German carmakers buy Nokia maps to fend off digital rivals
By Edward Taylor and Eric Auchard
FRANKFURT (Reuters) - German carmakers BMW (BMWG.DE: Quote), Audi (VOWG_p.DE: Quote) and Mercedes (DAIGn.DE: Quote), will pay around 2.5 billion euros ($2.8 billion) to buy Nokia's maps business, beating out high-tech rivals for location services seen as key to the future of self-driving cars.
Germany's three premium carmakers will hold equal stakes in the business, known as HERE, clubbing together to keep the assets away from Internet rivals such as Uber [UBER.UL] of Silicon Valley and China's Baidu (BIDU.O: Quote) and Tencent (0700.HK: Quote).
The deal has an enterprise value of 2.8 billion euros, including liabilities of nearly 300 million euros, for which Nokia will compensate the carmakers, the Finnish company said on Monday. The transaction is expected to close in early 2016.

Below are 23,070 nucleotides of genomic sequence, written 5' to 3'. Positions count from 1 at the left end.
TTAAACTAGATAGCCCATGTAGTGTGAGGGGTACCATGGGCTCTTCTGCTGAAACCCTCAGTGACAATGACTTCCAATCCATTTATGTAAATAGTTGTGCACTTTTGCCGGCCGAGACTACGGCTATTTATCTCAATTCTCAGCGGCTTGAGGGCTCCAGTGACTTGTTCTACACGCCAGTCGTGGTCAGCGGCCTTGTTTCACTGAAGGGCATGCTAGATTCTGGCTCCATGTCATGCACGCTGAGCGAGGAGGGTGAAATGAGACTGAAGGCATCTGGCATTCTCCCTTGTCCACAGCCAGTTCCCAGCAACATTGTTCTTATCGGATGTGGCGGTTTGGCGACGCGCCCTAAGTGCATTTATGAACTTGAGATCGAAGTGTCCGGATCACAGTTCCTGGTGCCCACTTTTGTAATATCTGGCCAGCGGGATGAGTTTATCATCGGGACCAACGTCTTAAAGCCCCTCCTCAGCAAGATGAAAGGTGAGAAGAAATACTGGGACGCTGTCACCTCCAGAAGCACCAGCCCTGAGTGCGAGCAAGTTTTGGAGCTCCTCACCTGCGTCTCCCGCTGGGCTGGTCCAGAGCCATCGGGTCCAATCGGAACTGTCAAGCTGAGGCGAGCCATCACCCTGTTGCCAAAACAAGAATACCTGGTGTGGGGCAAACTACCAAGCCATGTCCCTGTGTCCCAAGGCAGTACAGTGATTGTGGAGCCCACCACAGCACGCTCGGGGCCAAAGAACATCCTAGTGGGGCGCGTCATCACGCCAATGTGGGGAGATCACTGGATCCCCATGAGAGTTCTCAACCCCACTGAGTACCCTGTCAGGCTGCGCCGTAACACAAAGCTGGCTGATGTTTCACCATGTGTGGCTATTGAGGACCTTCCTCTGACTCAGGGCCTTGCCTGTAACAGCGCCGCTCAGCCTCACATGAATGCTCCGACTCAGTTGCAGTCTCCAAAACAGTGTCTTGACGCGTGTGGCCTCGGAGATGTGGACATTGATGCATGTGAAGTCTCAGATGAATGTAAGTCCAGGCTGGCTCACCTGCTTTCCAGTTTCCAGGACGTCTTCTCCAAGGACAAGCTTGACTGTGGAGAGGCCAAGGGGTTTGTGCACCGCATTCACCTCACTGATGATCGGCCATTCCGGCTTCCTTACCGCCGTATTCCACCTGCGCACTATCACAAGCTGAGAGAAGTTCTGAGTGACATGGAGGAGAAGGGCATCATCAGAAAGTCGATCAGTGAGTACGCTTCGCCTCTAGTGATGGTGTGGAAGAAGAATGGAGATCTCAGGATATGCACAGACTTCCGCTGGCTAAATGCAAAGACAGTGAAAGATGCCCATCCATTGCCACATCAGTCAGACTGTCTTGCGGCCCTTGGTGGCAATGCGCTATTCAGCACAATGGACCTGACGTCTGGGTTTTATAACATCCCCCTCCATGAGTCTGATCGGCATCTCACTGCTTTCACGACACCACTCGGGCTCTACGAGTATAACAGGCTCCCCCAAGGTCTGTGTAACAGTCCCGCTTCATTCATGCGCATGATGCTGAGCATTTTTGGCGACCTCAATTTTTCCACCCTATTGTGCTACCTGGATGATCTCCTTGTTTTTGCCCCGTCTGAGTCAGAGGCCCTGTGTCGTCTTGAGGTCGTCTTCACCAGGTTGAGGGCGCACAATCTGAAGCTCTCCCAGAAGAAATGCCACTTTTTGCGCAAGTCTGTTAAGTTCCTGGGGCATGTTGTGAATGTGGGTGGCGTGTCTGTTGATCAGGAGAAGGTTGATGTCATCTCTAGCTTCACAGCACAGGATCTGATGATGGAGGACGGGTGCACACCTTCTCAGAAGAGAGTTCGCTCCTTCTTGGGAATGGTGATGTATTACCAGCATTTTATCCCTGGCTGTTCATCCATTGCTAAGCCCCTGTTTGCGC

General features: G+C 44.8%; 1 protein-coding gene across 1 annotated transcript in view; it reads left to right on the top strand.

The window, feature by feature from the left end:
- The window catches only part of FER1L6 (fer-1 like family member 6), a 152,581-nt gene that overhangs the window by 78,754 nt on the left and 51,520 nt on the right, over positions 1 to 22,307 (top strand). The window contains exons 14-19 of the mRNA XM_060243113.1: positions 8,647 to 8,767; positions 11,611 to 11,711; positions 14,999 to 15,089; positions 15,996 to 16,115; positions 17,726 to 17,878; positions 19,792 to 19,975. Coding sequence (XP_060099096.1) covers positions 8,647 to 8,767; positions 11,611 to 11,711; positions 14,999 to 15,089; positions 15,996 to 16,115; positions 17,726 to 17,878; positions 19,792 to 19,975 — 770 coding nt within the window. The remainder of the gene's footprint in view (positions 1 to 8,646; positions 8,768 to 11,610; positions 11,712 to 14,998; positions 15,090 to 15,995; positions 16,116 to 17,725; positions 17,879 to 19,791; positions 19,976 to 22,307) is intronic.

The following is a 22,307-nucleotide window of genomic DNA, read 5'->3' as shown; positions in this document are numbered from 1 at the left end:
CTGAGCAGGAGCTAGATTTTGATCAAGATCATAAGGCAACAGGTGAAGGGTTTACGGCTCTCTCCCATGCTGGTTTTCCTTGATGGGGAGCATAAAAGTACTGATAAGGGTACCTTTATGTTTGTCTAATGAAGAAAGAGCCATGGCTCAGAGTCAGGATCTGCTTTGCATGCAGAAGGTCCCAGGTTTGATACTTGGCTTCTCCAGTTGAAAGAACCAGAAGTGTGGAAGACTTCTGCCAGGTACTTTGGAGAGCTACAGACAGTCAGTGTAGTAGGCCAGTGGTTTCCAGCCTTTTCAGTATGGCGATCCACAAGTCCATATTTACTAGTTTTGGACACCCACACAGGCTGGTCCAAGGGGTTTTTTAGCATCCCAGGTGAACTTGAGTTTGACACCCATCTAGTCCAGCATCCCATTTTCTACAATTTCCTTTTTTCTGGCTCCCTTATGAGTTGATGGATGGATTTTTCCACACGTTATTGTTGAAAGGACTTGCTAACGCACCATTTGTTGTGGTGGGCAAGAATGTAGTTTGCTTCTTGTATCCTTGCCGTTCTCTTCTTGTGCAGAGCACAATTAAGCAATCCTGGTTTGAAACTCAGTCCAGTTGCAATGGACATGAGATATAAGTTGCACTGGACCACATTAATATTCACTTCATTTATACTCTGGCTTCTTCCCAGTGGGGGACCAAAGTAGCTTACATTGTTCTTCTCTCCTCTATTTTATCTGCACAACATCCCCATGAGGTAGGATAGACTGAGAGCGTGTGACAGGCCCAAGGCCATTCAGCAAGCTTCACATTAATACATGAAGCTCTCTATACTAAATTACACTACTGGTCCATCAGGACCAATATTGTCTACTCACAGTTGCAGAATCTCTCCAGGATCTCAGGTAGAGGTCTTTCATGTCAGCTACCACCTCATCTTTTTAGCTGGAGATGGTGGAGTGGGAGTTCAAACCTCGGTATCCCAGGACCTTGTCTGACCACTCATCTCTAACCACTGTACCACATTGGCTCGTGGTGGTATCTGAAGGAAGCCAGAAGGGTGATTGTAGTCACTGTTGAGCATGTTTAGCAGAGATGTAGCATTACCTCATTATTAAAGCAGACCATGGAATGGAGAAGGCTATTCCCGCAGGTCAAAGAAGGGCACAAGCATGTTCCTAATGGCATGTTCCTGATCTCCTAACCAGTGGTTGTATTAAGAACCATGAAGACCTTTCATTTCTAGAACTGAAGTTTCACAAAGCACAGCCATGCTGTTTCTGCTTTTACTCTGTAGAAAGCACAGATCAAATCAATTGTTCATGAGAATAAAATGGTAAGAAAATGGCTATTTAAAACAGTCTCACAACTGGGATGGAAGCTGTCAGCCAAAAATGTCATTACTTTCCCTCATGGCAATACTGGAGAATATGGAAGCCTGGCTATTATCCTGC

The purchase allows automakers to offer new premium features, like autonomous driving, in luxury cars, shaking up the pecking order between car makers, their parts suppliers and software rivals like Uber, Google (GOOGL.O: Quote) or Apple (AAPL.O: Quote).
"With the joint acquisition of HERE, we want to secure the independence of this central service for all vehicle manufacturers, suppliers and customers in other industries," said Chief Executive Dieter Zetsche of Daimler, which invented the motor car in 1886.
But it is unclear how other HERE customers, including rival carmakers, may respond to Germany's carmakers owning map technology, which many in the automotive, Internet and logistics industries see as key to their own strategies.
"There is a risk that the other automakers will be pushed further into the arms of Google," said Richard Windsor an independent financial analyst who tracks major tech players.
HERE's primary competitor is Google Maps. Continued...